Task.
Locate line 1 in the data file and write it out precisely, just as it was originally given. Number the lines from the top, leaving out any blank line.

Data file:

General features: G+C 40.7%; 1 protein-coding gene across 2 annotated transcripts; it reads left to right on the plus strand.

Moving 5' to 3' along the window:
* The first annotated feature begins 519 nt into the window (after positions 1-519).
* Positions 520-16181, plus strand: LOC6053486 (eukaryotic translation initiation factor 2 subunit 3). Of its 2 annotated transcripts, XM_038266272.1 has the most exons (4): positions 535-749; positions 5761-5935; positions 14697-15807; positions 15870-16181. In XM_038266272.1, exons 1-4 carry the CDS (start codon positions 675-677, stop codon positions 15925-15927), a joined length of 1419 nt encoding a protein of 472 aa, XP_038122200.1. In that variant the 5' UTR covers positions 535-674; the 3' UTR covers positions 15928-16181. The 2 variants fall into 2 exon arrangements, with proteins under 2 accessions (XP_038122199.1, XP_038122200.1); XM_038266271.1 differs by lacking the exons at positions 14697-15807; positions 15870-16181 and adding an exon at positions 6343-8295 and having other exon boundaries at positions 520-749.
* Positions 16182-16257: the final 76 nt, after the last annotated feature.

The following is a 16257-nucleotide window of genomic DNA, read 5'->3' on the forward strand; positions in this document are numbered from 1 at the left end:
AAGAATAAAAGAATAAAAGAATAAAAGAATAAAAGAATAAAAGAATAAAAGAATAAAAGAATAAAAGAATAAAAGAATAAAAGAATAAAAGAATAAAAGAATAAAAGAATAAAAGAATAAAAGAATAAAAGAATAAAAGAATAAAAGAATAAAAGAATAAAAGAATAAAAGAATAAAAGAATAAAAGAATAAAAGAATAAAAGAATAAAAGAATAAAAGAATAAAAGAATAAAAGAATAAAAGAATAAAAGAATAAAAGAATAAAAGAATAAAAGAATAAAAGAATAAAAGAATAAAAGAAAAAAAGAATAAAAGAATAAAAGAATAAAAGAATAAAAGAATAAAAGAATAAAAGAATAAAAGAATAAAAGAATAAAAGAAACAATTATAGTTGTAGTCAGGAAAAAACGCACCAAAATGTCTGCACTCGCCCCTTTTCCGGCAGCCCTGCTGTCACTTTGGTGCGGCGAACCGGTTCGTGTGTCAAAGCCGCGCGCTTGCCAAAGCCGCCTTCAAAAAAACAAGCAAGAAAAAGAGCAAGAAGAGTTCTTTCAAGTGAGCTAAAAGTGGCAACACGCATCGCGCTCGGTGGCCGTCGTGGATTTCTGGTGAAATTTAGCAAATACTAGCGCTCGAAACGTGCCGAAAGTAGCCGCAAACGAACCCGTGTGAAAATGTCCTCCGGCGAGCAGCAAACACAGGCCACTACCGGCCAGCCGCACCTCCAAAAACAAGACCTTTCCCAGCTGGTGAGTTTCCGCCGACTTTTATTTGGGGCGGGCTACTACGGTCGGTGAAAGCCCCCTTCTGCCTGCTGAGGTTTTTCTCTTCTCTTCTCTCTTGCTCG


General features: G+C 40.7%; 1 protein-coding gene across 2 annotated transcripts; it reads left to right on the plus strand.